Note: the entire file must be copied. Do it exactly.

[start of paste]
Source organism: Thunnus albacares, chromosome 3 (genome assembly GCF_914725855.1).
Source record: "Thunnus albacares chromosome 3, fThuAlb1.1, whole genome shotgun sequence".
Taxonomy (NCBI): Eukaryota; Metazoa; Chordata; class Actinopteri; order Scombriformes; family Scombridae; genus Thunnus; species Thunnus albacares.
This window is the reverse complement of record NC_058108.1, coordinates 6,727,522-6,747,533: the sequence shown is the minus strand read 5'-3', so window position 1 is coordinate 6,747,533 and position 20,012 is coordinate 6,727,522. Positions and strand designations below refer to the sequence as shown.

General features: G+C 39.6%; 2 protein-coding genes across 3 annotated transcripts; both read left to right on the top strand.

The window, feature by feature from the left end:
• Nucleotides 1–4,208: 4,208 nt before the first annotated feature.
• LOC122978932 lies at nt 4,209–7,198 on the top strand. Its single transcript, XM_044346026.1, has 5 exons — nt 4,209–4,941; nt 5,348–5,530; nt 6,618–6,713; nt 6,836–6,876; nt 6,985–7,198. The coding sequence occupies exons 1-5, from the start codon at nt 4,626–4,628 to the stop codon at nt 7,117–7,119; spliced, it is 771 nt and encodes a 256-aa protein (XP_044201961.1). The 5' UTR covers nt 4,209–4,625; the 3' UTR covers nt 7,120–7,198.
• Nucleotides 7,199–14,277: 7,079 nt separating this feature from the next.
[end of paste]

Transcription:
Source organism: Thunnus albacares, chromosome 3 (genome assembly GCF_914725855.1).
Source record: "Thunnus albacares chromosome 3, fThuAlb1.1, whole genome shotgun sequence".
Taxonomy (NCBI): Eukaryota; Metazoa; Chordata; class Actinopteri; order Scombriformes; family Scombridae; genus Thunnus; species Thunnus albacares.
This window is the reverse complement of record NC_058108.1, coordinates 6,727,522-6,747,533: the sequence shown is the minus strand read 5'-3', so window position 1 is coordinate 6,747,533 and position 20,012 is coordinate 6,727,522. Positions and strand designations below refer to the sequence as shown.

General features: G+C 39.6%; 2 protein-coding genes across 3 annotated transcripts; both read left to right on the top strand.

The window, feature by feature from the left end:
• Nucleotides 1–4,208: 4,208 nt before the first annotated feature.
• LOC122978932 lies at nt 4,209–7,198 on the top strand. Its single transcript, XM_044346026.1, has 5 exons — nt 4,209–4,941; nt 5,348–5,530; nt 6,618–6,713; nt 6,836–6,876; nt 6,985–7,198. The coding sequence occupies exons 1-5, from the start codon at nt 4,626–4,628 to the stop codon at nt 7,117–7,119; spliced, it is 771 nt and encodes a 256-aa protein (XP_044201961.1). The 5' UTR covers nt 4,209–4,625; the 3' UTR covers nt 7,120–7,198.
• Nucleotides 7,199–14,277: 7,079 nt separating this feature from the next.